Top 10 holdings are disclosed every quarter too as part of the KiwiSaver managers' regular reporting requirements. Some managers also release monthly commentary and fund updates, and these can also be useful resources.
How green is green?
There are many shades of green when it comes to socially responsible and ethical investing. Even if a fund says it's socially responsible or is included in a socially responsible index, it may still have exposure to some companies that you as an investor may find offensive.
Take for example BP. The oil giant is included in the MSCI EAFE ESG etf which invests in securities outside the US and Canada that have positive environmental, social and governance (ESG) characteristics. That's even though BP's Deepwater Horizon oil leak in the Gulf of Mexico remains fresh in the memory. The clean up costs and subsequent settlements were in the tens of billions of US dollars.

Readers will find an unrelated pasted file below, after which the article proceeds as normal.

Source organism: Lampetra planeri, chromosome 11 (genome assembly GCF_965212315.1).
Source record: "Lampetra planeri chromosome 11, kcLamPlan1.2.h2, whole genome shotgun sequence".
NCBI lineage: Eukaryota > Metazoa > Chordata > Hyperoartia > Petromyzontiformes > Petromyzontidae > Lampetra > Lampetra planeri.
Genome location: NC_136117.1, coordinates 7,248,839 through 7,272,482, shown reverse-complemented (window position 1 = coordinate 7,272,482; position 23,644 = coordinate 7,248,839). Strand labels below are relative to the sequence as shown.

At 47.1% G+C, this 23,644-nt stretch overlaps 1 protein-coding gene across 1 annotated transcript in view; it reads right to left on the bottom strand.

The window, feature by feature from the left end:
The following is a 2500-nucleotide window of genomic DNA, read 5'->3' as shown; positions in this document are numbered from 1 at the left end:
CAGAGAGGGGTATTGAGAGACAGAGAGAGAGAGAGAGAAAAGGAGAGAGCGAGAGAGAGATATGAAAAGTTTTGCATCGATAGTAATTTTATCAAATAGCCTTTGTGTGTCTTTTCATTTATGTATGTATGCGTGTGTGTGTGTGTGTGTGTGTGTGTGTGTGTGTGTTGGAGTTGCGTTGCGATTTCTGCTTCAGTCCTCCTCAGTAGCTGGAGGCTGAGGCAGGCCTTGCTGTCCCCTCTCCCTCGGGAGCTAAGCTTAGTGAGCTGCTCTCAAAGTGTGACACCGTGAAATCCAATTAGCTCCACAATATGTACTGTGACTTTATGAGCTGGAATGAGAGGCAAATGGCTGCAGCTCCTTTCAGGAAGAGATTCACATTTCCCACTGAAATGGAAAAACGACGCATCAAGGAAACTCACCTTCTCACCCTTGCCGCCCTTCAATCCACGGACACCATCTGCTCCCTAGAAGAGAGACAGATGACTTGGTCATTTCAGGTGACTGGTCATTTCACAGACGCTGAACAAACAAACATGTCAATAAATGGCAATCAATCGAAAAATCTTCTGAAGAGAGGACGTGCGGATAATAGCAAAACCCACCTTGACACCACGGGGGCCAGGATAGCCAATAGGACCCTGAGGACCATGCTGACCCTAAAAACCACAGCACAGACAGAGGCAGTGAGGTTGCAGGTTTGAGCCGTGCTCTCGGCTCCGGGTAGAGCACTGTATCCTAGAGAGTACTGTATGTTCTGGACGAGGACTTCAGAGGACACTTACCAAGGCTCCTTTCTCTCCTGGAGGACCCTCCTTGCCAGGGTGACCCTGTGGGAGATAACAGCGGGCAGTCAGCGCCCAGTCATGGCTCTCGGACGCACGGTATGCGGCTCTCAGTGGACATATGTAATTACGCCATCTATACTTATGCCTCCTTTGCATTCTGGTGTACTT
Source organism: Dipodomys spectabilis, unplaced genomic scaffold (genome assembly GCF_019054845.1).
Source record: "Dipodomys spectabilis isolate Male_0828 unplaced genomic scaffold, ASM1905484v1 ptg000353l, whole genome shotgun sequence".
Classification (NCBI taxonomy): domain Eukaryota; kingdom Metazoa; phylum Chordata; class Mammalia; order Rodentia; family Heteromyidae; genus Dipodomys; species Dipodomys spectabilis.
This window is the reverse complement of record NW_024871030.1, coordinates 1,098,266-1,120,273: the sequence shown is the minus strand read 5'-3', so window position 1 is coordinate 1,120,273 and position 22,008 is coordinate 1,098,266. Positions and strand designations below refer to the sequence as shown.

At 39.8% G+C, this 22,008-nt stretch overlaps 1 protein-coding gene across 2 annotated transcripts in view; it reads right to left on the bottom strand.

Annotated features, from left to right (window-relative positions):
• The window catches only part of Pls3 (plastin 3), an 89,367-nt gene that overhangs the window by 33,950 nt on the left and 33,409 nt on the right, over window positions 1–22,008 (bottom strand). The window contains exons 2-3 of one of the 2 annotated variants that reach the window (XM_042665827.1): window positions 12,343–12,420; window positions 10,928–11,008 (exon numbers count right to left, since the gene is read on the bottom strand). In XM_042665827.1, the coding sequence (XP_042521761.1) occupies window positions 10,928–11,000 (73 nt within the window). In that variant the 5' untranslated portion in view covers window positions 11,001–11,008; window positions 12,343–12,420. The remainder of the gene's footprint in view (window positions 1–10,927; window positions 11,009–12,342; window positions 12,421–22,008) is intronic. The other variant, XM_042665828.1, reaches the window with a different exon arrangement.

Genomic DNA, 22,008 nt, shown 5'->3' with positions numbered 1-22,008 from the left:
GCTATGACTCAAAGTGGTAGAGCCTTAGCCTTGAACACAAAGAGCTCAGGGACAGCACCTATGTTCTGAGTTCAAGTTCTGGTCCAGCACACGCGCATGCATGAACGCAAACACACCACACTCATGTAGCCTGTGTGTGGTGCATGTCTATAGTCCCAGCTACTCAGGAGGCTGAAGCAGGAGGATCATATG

In another example, the ishares MSCI KLD 400 Social Index includes sportswear giant Nike, a company that in the past has been linked to child labour and sweatshop allegations. Alongside Nike is cosmetic company Estee Lauder. The cosmetics industry has long been associated with animal testing in the process of manufacturing their products.
These are just some brief examples of companies that could appear in socially responsible or ethical funds.
A recent article by Mark Lister of Craigs Investment Partners further highlights some of the dilemmas investors face when considering ethical or socially responsible investing. His article is here.
Another piece worth reading is this from Massey University's Claire Matthews here.
A final word
Ethical investing is a personal choice first and foremost.